He had his dog with him. They’ve been together for eight years. The spaniel has got a skin disease – mange, I think – which makes almost all its hair fall out and covers it with brown blotches and scabs. After living with it for so long, the two of them alone together in one tiny room, Salamano has ended up looking like the dog. He’s got reddish scabs on his face and his hair is thin and yellow. And the dog has developed something of its master’s walk, all hunched up with its neck stretched forward and its nose sticking out. They look as if they belong to the same species and yet they hate each other. (Albert Camus, The Outsider. London: Penguin, 1983, p. 30-31)

Like an unhappily married couple, Salamano and his dog seem to embody the idea that familiarity breeds contempt. Every day, taking the same twice-daily walk at the same times, old man beats the dog and swears at it. Mersault tells us:
When the dog wants to urinate, the old man won’t give it time and drags it on, so that the spaniel scatters a trail of little drops behind it. But if the dog ever does it in the room, then it gets beaten again. It’s been going on like that for eight years. Céleste always says, “It’s dreadful,” but in fact you can never tell. When I met him on the stairs, Salamano was busy swearing at his dog. He was saying, “Filthy, lousy animal!” and the dog was whimpering...  I asked him what the dog had done... Then, without turning round, he answered with a sort of suppressed fury, “He’s always there.” (The Outsider p. 31)

That statement, ‘He’s always there,’ has always intrigued me. The novel never attempts to represent the dog’s point of view, and despite the apparent similarities between the man and his dog, it’s clear that these are generated through human perception. And that opens up a certain gap between what we think we know about others – both human and canine – and what we know we can never know.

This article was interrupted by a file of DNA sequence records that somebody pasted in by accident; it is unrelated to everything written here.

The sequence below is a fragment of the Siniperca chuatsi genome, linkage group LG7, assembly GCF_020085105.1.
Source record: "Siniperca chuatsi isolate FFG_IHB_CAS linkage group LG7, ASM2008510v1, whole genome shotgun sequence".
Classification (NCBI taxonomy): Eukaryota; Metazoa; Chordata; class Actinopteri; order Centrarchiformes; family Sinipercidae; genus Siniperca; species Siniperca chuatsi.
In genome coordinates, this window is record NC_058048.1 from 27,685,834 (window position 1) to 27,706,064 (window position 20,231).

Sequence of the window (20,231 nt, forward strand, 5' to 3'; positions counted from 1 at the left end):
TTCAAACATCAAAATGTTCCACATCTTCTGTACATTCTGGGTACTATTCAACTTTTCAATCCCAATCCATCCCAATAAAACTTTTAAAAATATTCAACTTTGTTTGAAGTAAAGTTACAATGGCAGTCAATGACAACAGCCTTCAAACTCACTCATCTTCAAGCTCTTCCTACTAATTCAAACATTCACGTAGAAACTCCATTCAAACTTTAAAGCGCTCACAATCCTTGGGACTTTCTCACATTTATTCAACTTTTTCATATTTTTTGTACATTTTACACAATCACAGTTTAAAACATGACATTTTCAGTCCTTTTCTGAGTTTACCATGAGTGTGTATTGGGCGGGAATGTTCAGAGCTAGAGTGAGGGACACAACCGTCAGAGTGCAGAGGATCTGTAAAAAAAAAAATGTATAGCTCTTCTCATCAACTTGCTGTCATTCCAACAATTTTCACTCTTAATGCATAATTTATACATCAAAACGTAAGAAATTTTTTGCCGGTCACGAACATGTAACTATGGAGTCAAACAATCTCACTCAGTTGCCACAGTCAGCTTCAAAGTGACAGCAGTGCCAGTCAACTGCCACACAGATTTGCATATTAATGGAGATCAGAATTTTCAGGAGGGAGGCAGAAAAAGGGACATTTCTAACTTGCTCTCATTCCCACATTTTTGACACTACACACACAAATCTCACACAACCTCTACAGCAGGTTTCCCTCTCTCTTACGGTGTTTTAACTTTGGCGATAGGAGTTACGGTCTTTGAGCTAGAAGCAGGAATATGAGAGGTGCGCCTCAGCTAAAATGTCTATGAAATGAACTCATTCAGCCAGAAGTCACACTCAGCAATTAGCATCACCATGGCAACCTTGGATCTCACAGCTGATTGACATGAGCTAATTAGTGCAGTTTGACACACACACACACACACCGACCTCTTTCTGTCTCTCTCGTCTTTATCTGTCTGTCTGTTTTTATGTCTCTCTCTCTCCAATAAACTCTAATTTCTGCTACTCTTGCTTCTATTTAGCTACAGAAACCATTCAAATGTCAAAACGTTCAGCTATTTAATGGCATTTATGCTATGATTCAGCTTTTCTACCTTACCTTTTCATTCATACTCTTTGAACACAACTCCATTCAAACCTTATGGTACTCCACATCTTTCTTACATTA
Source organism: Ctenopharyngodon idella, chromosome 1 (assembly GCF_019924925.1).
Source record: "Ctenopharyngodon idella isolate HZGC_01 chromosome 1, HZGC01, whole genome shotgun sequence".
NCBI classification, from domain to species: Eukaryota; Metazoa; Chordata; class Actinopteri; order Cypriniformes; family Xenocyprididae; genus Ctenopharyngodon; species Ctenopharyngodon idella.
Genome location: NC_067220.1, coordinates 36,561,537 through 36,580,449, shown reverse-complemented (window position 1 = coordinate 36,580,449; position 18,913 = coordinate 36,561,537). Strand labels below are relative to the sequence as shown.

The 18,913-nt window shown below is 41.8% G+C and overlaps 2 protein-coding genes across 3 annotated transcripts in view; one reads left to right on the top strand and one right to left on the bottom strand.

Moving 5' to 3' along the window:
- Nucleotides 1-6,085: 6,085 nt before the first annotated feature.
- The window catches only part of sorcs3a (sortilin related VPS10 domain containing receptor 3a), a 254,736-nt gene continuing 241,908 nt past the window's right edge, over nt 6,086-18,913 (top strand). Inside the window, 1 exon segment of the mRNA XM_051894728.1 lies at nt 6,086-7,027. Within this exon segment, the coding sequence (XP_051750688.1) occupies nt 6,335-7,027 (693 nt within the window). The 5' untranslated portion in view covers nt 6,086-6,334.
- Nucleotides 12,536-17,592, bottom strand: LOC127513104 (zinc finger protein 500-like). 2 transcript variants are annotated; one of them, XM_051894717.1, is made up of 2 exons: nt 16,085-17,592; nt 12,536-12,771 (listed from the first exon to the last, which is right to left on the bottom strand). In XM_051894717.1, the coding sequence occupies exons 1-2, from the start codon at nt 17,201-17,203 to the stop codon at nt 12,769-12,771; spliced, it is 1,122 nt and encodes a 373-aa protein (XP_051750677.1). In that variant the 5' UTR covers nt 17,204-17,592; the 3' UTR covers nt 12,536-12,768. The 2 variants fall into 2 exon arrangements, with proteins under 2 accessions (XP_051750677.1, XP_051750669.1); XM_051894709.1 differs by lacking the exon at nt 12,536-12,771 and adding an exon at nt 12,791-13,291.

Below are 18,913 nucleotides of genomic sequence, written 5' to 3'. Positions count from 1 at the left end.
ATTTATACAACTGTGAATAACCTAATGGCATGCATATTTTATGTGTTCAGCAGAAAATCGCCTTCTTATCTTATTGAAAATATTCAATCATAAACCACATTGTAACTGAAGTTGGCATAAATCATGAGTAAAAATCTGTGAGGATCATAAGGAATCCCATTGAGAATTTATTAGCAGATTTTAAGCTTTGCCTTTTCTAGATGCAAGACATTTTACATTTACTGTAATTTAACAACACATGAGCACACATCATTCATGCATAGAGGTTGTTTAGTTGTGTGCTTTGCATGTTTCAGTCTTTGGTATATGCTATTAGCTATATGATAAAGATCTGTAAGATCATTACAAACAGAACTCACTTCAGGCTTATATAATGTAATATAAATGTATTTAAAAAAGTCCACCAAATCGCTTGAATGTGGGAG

For me, in many ways, a dog is both ‘always here’ and ‘always there’. The ‘always here’ part comes through a human-canine interface that owes a lot to anthropomorphism on our part and to centuries of evolution alongside humans on the part of our dogs. But to some extent, dogs are also ‘always there’, being something other than human; something that we can never quantify or fully understand. And while a cat’s ‘otherness’ is often given the label of ‘independence’ and accepted without question, it can be a struggle to accept otherness in the dog, which is customarily described as ‘man’s best friend’ and ‘almost human’. It’s a source of endless fascination to me, something that gives me a delicious sense of instability that I think enriches my relationship with my dogs and makes it a continual learning experience. Not everybody sees it that way, but despite the grim picture that Camus paints of human-canine interaction, I think The Outsider shows a profound understanding of this dynamic.

As Mersault says, ‘you can never tell.’ Despite their apparent hatred of each other, the ‘here-ness’ of Salamano’s dog, and its importance to him, becomes clear after the dog goes missing:
Salamano... told me that his dog was definitely lost, because it wasn’t at the pound.... I told Salamano that he could get another dog, but he rightly pointed out to me that he’d got used to this one... He told me that he’d got it when his wife had died... He hadn’t been happy with his wife, but on the whole he’d got quite used to her. When she’d died he’d felt very lonely. So he’d asked a friend in the workshop for a dog and he’d got this one as a puppy. He’d had to feed it from a bottle. But since a dog doesn’t live as long as a man, they’d ended up growing old together.’ (The Outsider p. 46-47)